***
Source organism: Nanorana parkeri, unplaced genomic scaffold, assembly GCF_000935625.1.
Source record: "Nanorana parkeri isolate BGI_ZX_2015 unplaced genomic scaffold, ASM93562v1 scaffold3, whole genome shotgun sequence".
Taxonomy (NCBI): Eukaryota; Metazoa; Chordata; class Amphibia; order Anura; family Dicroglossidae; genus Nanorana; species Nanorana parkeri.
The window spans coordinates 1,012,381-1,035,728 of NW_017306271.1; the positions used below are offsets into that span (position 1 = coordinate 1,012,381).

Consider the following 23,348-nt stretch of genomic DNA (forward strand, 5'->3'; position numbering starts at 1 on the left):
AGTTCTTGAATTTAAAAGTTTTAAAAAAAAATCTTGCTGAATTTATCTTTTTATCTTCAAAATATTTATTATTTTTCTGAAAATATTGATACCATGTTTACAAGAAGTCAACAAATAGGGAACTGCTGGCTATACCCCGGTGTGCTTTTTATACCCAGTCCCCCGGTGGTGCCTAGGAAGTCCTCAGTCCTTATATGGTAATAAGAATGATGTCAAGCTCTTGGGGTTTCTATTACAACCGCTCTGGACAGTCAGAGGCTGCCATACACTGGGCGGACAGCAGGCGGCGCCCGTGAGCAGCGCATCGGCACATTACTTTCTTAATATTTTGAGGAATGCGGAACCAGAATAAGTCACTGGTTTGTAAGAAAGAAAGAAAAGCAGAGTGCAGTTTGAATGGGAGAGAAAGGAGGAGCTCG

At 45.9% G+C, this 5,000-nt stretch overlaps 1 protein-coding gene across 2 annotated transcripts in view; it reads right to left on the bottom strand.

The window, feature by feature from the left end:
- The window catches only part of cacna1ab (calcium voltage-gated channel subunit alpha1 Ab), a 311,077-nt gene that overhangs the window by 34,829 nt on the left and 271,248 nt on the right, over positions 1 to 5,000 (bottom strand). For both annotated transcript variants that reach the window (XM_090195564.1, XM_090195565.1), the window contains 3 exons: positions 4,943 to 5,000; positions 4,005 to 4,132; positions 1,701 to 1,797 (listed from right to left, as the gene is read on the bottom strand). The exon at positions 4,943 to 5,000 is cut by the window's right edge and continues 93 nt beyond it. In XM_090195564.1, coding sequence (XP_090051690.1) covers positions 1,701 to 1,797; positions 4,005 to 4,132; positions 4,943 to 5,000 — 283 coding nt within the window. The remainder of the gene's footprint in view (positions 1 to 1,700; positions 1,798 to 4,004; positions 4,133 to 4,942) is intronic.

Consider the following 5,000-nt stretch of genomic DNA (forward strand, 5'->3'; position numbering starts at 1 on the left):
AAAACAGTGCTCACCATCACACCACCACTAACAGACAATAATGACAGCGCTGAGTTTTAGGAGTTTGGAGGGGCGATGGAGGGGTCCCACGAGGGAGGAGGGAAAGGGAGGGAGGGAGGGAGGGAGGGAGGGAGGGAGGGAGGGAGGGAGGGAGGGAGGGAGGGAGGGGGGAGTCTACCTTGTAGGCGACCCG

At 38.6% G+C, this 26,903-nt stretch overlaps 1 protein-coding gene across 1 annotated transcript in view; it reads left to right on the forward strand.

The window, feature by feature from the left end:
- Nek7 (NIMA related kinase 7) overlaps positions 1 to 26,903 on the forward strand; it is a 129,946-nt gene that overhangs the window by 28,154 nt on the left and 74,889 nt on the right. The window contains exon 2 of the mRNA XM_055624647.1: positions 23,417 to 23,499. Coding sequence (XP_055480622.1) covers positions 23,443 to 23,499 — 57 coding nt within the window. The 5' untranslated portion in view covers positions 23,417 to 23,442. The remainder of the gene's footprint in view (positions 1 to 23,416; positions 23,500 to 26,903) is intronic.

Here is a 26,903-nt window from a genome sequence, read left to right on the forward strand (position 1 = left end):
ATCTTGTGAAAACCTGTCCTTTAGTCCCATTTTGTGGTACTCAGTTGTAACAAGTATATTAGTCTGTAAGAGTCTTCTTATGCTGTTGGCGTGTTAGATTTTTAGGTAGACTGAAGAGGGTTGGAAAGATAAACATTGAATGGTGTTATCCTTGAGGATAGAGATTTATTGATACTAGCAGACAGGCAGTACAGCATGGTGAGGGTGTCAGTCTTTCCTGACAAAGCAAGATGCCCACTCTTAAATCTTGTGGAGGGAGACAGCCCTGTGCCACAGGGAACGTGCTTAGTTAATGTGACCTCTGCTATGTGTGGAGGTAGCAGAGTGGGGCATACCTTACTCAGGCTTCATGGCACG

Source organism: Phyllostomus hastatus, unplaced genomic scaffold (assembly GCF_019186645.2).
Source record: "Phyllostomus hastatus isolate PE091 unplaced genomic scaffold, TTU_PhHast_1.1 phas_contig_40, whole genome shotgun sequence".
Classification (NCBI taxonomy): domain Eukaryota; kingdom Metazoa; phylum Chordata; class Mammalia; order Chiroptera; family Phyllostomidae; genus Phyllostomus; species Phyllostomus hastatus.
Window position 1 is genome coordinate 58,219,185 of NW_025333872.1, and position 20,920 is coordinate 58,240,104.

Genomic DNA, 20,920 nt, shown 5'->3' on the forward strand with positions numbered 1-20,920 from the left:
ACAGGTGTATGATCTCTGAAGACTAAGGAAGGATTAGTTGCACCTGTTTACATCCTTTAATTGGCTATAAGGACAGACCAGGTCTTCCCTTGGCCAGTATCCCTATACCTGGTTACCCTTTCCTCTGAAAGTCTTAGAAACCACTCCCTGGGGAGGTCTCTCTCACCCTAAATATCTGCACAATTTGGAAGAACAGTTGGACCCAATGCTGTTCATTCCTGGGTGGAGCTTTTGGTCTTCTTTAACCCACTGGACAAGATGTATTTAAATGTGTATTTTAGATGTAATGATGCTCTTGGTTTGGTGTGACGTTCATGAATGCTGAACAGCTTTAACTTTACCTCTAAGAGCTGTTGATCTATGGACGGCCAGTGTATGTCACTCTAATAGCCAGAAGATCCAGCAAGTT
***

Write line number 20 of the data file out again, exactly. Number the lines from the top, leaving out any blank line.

Window position 1 is genome coordinate 58,219,185 of NW_025333872.1, and position 20,920 is coordinate 58,240,104.